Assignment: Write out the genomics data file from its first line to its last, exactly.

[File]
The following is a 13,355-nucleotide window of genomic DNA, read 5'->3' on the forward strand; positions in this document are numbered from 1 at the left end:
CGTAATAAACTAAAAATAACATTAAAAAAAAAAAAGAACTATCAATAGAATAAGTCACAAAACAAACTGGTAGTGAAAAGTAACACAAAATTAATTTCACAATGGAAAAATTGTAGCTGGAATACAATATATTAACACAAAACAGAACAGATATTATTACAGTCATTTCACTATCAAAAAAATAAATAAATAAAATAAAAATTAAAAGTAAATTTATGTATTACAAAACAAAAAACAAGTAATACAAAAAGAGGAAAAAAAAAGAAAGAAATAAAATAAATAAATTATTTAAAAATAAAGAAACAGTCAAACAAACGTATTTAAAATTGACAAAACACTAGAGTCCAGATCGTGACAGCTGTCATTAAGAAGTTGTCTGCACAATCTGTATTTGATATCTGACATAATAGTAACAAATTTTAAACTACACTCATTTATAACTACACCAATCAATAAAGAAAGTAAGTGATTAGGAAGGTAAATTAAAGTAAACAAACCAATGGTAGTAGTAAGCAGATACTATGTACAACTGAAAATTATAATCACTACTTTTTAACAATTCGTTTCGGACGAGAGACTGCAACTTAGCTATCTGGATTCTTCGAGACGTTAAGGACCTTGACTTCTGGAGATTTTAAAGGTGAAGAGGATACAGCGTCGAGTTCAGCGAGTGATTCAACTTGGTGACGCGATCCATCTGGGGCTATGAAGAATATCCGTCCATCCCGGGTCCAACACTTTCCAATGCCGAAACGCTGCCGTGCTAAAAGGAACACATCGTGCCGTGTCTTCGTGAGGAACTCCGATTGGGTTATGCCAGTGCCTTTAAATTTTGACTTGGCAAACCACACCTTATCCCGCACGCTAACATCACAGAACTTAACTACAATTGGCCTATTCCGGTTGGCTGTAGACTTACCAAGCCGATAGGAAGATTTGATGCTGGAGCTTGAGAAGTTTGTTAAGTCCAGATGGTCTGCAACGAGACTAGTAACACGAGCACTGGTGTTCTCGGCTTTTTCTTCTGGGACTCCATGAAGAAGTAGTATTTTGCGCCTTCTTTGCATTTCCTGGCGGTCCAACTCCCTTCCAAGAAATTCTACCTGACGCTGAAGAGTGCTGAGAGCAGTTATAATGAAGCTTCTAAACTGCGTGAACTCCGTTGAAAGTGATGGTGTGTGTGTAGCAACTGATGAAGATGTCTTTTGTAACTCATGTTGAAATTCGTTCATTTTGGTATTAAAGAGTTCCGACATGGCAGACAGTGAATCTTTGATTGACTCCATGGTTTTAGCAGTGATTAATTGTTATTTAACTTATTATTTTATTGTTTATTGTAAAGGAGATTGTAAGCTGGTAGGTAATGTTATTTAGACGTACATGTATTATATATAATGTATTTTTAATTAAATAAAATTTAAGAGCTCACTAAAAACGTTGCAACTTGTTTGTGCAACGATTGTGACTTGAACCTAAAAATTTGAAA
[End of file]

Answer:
The following is a 13,355-nucleotide window of genomic DNA, read 5'->3' on the forward strand; positions in this document are numbered from 1 at the left end:
CGTAATAAACTAAAAATAACATTAAAAAAAAAAAAGAACTATCAATAGAATAAGTCACAAAACAAACTGGTAGTGAAAAGTAACACAAAATTAATTTCACAATGGAAAAATTGTAGCTGGAATACAATATATTAACACAAAACAGAACAGATATTATTACAGTCATTTCACTATCAAAAAAATAAATAAATAAAATAAAAATTAAAAGTAAATTTATGTATTACAAAACAAAAAACAAGTAATACAAAAAGAGGAAAAAAAAAGAAAGAAATAAAATAAATAAATTATTTAAAAATAAAGAAACAGTCAAACAAACGTATTTAAAATTGACAAAACACTAGAGTCCAGATCGTGACAGCTGTCATTAAGAAGTTGTCTGCACAATCTGTATTTGATATCTGACATAATAGTAACAAATTTTAAACTACACTCATTTATAACTACACCAATCAATAAAGAAAGTAAGTGATTAGGAAGGTAAATTAAAGTAAACAAACCAATGGTAGTAGTAAGCAGATACTATGTACAACTGAAAATTATAATCACTACTTTTTAACAATTCGTTTCGGACGAGAGACTGCAACTTAGCTATCTGGATTCTTCGAGACGTTAAGGACCTTGACTTCTGGAGATTTTAAAGGTGAAGAGGATACAGCGTCGAGTTCAGCGAGTGATTCAACTTGGTGACGCGATCCATCTGGGGCTATGAAGAATATCCGTCCATCCCGGGTCCAACACTTTCCAATGCCGAAACGCTGCCGTGCTAAAAGGAACACATCGTGCCGTGTCTTCGTGAGGAACTCCGATTGGGTTATGCCAGTGCCTTTAAATTTTGACTTGGCAAACCACACCTTATCCCGCACGCTAACATCACAGAACTTAACTACAATTGGCCTATTCCGGTTGGCTGTAGACTTACCAAGCCGATAGGAAGATTTGATGCTGGAGCTTGAGAAGTTTGTTAAGTCCAGATGGTCTGCAACGAGACTAGTAACACGAGCACTGGTGTTCTCGGCTTTTTCTTCTGGGACTCCATGAAGAAGTAGTATTTTGCGCCTTCTTTGCATTTCCTGGCGGTCCAACTCCCTTCCAAGAAATTCTACCTGACGCTGAAGAGTGCTGAGAGCAGTTATAATGAAGCTTCTAAACTGCGTGAACTCCGTTGAAAGTGATGGTGTGTGTGTAGCAACTGATGAAGATGTCTTTTGTAACTCATGTTGAAATTCGTTCATTTTGGTATTAAAGAGTTCCGACATGGCAGACAGTGAATCTTTGATTGACTCCATGGTTTTAGCAGTGATTAATTGTTATTTAACTTATTATTTTATTGTTTATTGTAAAGGAGATTGTAAGCTGGTAGGTAATGTTATTTAGACGTACATGTATTATATATAATGTATTTTTAATTAAATAAAATTTAAGAGCTCACTAAAAACGTTGCAACTTGTTTGTGCAACGATTGTGACTTGAACCTAAAAATTTGAAA